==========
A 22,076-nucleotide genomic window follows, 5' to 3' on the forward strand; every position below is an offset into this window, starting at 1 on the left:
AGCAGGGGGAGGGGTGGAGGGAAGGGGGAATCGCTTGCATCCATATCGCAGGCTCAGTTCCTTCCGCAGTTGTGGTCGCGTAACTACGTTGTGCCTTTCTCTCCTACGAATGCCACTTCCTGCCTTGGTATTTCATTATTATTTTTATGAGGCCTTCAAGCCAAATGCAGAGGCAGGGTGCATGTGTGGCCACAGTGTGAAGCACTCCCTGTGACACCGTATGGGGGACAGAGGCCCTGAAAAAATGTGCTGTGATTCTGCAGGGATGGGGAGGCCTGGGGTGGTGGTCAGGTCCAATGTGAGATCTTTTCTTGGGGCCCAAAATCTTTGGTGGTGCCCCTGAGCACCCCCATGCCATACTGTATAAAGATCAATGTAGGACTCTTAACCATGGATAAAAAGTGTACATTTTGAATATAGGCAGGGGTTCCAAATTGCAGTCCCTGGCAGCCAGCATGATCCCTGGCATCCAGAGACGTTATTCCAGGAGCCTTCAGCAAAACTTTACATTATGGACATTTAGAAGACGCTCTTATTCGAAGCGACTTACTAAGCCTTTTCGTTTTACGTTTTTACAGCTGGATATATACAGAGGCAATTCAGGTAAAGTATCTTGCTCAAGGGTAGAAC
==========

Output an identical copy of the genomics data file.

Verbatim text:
A 22,076-nucleotide genomic window follows, 5' to 3' on the forward strand; every position below is an offset into this window, starting at 1 on the left:
AGCAGGGGGAGGGGTGGAGGGAAGGGGGAATCGCTTGCATCCATATCGCAGGCTCAGTTCCTTCCGCAGTTGTGGTCGCGTAACTACGTTGTGCCTTTCTCTCCTACGAATGCCACTTCCTGCCTTGGTATTTCATTATTATTTTTATGAGGCCTTCAAGCCAAATGCAGAGGCAGGGTGCATGTGTGGCCACAGTGTGAAGCACTCCCTGTGACACCGTATGGGGGACAGAGGCCCTGAAAAAATGTGCTGTGATTCTGCAGGGATGGGGAGGCCTGGGGTGGTGGTCAGGTCCAATGTGAGATCTTTTCTTGGGGCCCAAAATCTTTGGTGGTGCCCCTGAGCACCCCCATGCCATACTGTATAAAGATCAATGTAGGACTCTTAACCATGGATAAAAAGTGTACATTTTGAATATAGGCAGGGGTTCCAAATTGCAGTCCCTGGCAGCCAGCATGATCCCTGGCATCCAGAGACGTTATTCCAGGAGCCTTCAGCAAAACTTTACATTATGGACATTTAGAAGACGCTCTTATTCGAAGCGACTTACTAAGCCTTTTCGTTTTACGTTTTTACAGCTGGATATATACAGAGGCAATTCAGGTAAAGTATCTTGCTCAAGGGTAGAAC